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My question for Dr. Apter is:
My DH has a married younger brother.  He married his wife against the wishes of everyone in the family, except my MIL.  She, for his sake, convinced my FIL to give his blessings.  Since the day my BIL got married, my MIL has launched a strange project.  She systematically downgrades me and my career (I am an IT manager) in front of relatives, while upgrading the younger DIL, who is a stay at home housewife.  She makes comments like, "The older one says she is some manager.  The younger one is a businesswoman - she buys shirts for $6 or $7, and sells them for ten each to her friends."  When all of us have to go someplace together, she checks how many pieces of jewelry I am wearing, what dress I am wearing, etc., and then makes sure that the younger DIL is wearing the same color and more jewelry - petty stuff like this.  I hate to acknowledge it, and yet I cannot ignore because it is so irritating.  The worst issue is that when she is with me, she sings the younger DIL's praises, and when she is with her, she sings my praises, thereby creating a rift between us.  I, at least, had hoped to get along well with the spouse of my husband's only sibling.  I thought this was my MIL's modus operandi - to make herself feel secure.  But, a year ago we had a few weeks vacation at the IL's house, where the BIL, his wife and daughter were visiting too, and I was shocked to find that she never lost an opportunity to praise the younger DIL.  She called my 2 year old son spoilt, and in the same breath she praised their 7 month daughter for good behavior - in front of a family who was visiting us all.  What makes it most unacceptable to me is that I treat her with utmost respect, while she has complained to my husband about how unhappy she is with the younger DIL's behavior towards her.  SIL is arrogant, and never loses an opportunity to put our MIL down.  My MIL seems to be "wooing" the younger DIL at my expense, perhaps because my MIL does not do well, and the BIL lives minutes away from her home, while we are in another country altogether.  When she visits us, she is constantly asking for stuff around the house that she thinks my BIL can use.  She tries to dictate to us how much we should spend on any gifts we give to my BIL and his family.  It is usually an "as much as can be squeezed" approach.  However, the BIL's wife tells me that they have always been told not to spend too much on our family.  She is also a depression patient, and refuses to lift a finger at our home when she visits.  While at her own home or at BIL's, she helps around and certainly does her own chores herself.  Diplomacy and "polite and firm behavior" slides right off her back.  I know from the last 8 years that she only backs down and stops making rude comments if she is afraid of being insulted in return.  However, when my husband and I got married, he told me of her depression and inability to work, and how the slightest things can upset her and make her very ill.  I had promised to treat his mother as my own, which I have done so far.  But I cannot take this any longer.  I have told my husband about the difference in the treatment that I get, but he shrugs it off as my imagination.  How can I deal with the problem without getting him involved or making him choose sides?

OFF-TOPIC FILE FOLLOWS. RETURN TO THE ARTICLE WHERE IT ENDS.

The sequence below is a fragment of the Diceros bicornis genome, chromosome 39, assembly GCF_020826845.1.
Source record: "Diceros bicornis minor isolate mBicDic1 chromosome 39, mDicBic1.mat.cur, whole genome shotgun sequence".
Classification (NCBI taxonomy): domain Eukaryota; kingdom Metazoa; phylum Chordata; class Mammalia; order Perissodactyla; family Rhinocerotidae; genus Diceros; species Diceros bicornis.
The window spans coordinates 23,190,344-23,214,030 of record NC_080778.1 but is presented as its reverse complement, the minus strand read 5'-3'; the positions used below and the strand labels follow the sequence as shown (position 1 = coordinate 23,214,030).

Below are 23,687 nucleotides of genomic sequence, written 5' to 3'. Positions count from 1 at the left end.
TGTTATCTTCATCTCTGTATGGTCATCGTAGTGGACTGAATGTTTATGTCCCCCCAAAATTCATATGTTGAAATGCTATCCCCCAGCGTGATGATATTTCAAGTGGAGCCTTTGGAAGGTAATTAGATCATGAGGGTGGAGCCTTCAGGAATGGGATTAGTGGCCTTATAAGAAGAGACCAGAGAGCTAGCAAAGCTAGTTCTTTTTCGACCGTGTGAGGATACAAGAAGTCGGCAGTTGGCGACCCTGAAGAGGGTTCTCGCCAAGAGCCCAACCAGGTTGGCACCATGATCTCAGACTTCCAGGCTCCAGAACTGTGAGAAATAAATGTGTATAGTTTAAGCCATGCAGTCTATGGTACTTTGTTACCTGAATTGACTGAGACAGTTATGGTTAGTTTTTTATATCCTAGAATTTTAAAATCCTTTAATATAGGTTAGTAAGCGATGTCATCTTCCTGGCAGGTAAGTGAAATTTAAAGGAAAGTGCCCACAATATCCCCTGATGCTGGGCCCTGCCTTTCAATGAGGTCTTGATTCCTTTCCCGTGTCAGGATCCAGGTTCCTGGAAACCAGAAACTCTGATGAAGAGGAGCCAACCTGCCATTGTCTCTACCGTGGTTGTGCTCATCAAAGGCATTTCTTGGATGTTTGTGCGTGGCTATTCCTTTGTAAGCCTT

Dr. Apter's reply:
It is highly unlikely that you will be able to change your mother-in-law's behavior.  From your description, she seems very insecure and prone to envy, so she tries to instill these unsettling feelings in others.  The best strategy is to ignore, as far as it is possible to do so, her praise and/or condemnation of others, including yourself.  When she inquires about your clothes, jewelry or gifts, you could try a stock reply, "I'm not sure" or "I'd have to check that information" - and you could use the same negative, inconclusive feedback when she asks to be given your things on behalf of your brother-in-law.  As for your husband, it is worth trying to focus his attention on the reality of your situation.  When you describe her behavior, be as specific as possible.  So, instead of saying, "She's always doing this," explain that when she said this (very specific thing), you were upset - and then explain why.  You could also tell him that you are deeply upset by his failure to understand what is going on.  That may highlight the importance of facing the problem.

My question for Dr. Apter is: